Woman's Reason To Avoid Bachelorette Party Praised—'Absolutely Not'

A woman's reason for not attending a bachelorette party despite having money to afford it has been praised online.

Bachelorette parties are a great opportunity for a bride-to-be and her friends to let their hair down before the wedding.

But one hen party guest in the U.K. said she was no longer keen on going after learning the cost.

Commenter mrsoodles said in a post shared on the U.K.-based discussion website Mumsnet that she thought about going to the party for a relaxing time where she could expect to get a massage and facial.

 Bachelorette Party
Main image, women enjoy a bachelorette party. Inset, a woman with money troubles. A woman's reason for not attending a bachelorette party, despite having the money to afford to do so, has been praised online. iStock / Getty Images

Hesitation later set in after she learned that the cost for it was not around £150 ($181) as she originally thought, but was instead more than double at £320 ($387).

The commenter added: "£320? Absolutely not. How do I word the text that I'm not going? I'm definitely not going.

"Problem is, the bride and family know I can afford it. I don't even want to go to the wedding either. I literally just don't want to pay £320 for something I'm not overly fussed on."

Zoe Burke, wedding expert and editor at wedding planning website Hitched, told Newsweek that bachelorette parties, which she refers to by the British English term "hen dos," can place a lot of strain on guests' purses.

She said: "Hen dos can be super fun—they provide the perfect opportunity to get together with your friends and celebrate the bride, but spiraling costs can easily turn excitement into anxiety.

"I would say that sometimes those planning the hen do—who are typically very close to the bride—might see the cost as something totally worth it for their best friend or relative, but for those who aren't as close to the bride or are on a tighter budget, it can appear as quite a staggering amount."

Reaction Online

Since being shared on Monday, the post has attracted 255 replies, many of which were sympathetic to the poster's plight and offered some advice.

MrsMikeDrop said: "Be honest. I think that's helpful as the bride may change her mind and do something cheaper.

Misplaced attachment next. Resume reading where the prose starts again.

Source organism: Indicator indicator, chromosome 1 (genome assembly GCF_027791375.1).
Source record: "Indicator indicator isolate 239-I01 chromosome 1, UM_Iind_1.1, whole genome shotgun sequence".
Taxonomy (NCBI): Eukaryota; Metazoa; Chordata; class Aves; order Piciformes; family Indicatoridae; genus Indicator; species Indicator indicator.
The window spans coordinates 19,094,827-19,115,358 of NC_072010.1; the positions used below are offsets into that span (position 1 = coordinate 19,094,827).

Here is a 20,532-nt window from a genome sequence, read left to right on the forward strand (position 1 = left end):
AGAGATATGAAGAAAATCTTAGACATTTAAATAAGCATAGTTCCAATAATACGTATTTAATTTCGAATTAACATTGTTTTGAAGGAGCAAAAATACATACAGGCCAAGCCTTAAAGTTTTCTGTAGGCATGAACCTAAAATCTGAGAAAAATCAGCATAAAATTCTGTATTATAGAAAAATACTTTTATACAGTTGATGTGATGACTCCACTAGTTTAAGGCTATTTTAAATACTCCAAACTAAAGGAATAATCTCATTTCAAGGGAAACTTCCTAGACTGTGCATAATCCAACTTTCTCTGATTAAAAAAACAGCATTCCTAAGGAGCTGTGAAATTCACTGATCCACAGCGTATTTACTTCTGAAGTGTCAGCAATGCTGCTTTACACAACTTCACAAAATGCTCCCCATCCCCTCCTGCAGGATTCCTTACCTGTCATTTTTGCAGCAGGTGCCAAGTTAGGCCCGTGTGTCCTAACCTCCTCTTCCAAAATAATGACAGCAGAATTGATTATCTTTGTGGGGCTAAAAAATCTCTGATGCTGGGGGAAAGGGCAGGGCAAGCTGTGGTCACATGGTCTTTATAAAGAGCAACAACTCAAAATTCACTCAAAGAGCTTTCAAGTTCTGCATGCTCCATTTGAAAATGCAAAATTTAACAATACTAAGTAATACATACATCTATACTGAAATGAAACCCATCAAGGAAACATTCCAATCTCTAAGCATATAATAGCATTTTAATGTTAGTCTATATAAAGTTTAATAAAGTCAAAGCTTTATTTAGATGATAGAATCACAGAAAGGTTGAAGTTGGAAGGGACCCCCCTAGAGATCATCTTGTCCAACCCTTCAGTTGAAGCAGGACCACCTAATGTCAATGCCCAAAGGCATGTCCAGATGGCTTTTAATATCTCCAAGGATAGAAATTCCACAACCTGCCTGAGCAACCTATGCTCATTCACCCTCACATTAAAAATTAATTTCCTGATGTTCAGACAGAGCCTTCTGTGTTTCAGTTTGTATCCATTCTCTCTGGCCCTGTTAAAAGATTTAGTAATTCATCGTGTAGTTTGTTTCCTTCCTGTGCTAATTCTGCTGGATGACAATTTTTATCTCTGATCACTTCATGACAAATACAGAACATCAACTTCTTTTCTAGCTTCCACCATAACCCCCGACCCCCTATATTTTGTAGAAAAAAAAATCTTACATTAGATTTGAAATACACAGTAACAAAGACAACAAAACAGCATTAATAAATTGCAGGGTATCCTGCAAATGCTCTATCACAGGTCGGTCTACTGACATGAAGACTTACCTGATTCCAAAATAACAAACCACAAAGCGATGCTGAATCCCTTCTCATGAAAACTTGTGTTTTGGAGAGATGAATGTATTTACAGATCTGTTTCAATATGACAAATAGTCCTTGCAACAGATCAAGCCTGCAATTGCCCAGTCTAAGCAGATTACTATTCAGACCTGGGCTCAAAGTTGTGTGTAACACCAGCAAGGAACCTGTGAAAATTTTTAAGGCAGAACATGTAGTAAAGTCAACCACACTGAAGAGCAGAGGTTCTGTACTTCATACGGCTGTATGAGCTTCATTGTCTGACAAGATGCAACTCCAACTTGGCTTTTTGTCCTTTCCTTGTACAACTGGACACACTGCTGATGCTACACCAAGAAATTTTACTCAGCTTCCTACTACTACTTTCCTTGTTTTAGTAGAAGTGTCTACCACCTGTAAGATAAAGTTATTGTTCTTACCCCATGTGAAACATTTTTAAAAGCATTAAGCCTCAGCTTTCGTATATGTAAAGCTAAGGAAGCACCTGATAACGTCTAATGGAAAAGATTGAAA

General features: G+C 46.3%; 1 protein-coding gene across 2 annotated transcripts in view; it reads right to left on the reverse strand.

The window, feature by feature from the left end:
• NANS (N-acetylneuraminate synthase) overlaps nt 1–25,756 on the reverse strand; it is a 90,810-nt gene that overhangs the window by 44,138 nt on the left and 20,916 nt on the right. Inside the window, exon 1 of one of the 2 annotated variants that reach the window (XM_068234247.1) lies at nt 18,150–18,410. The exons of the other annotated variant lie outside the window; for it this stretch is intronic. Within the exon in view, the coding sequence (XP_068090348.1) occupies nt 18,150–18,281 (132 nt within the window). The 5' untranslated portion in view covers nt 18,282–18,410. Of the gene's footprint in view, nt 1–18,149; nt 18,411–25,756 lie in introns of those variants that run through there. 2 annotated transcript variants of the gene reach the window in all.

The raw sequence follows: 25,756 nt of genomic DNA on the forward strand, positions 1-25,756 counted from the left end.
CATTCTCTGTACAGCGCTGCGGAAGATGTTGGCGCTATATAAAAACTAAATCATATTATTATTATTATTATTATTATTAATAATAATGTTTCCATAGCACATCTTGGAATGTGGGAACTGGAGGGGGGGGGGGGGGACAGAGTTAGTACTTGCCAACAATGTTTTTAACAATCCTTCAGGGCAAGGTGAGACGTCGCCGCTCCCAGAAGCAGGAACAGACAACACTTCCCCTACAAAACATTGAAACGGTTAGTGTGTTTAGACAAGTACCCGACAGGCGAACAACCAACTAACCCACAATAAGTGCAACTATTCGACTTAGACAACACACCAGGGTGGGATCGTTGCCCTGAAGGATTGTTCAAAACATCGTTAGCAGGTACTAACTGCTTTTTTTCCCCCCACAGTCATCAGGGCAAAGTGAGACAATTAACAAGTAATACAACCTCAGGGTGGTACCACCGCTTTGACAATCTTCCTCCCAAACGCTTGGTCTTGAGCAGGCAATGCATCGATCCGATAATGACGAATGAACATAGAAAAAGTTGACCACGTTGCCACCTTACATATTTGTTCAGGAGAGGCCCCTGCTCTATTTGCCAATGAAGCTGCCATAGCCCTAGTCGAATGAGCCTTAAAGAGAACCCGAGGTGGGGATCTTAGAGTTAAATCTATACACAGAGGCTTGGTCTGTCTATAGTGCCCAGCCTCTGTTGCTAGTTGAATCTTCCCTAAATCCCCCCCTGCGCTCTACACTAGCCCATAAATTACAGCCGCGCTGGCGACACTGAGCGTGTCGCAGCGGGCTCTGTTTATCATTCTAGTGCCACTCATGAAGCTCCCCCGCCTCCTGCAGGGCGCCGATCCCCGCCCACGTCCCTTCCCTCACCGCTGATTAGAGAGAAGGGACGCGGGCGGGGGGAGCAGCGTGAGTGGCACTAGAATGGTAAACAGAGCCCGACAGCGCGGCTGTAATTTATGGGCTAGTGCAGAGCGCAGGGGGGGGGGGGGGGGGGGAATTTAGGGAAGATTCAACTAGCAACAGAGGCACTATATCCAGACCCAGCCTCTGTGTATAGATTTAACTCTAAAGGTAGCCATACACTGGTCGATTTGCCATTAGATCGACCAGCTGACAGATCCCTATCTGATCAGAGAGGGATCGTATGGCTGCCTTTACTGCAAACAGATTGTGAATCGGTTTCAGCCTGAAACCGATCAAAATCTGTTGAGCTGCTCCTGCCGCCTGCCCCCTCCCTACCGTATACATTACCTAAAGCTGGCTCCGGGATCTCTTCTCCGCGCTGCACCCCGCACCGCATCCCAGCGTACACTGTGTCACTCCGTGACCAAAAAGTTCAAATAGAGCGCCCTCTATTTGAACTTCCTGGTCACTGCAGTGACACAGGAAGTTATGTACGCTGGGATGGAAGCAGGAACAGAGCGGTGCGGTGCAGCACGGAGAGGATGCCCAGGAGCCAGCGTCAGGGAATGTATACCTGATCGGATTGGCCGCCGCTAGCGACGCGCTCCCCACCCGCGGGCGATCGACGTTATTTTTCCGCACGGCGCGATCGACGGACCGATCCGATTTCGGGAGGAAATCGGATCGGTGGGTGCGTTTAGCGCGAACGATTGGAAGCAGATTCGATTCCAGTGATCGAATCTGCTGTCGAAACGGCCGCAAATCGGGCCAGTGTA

"Others may feel the same. Plus if you lie and say you can't make that date, you're a bit s****** if she changes the date."

Viviennemary added: "Just say it's more expensive than you thought it would be and you can't make it, or invent a family get-together you can't get out of."

Planning Bachelorette Parties

Burke said there are several things that people should think about if they want to throw a bachelorette party, including taking cost into consideration.

She said: "In a survey of our Hitched community, we found a whopping 85 percent of people say they have felt worried about the cost of a hen do, and 44 percent have declined to attend a hen party due to the cost—which goes to show this poster isn't alone in being put off by the cost.

"It's also quite unusual in my experience to invite someone to the hen do who isn't going to the wedding—if you are having a small wedding or it's someone you don't plan to invite, such as a work colleague, I'd suggest having a smaller night out with them close to home to celebrate your upcoming wedding, but expecting someone to drop hundreds on an event marking the lead up to an event they're not going to, is a bit off.

"In our current climate, where the news is dominated by the cost of living crisis, I do think people need to be more budget conscious than ever before when planning a hen party, and that you shouldn't feel ashamed for saying you can't go. I'd suggest messaging the organizers directly and letting them know (politely) it's beyond your budget—you don't know, you might not be the only one to do this, and they might reconsider their plans to make it more affordable.

"The key thing to remember with a hen party is that it's a surprise and a treat for the bride, but it is an expense for everyone else and needs to be kept affordable and manageable so as many people as possible can comfortably celebrate her without worrying about their overdraft."

According to the wedding planning website The Knot, in 2019 one out of two attendees of both bachelor and bachelorette parties said they were willing to spend nearly $1,000 or more. The study quizzed 650 respondents in the U.S.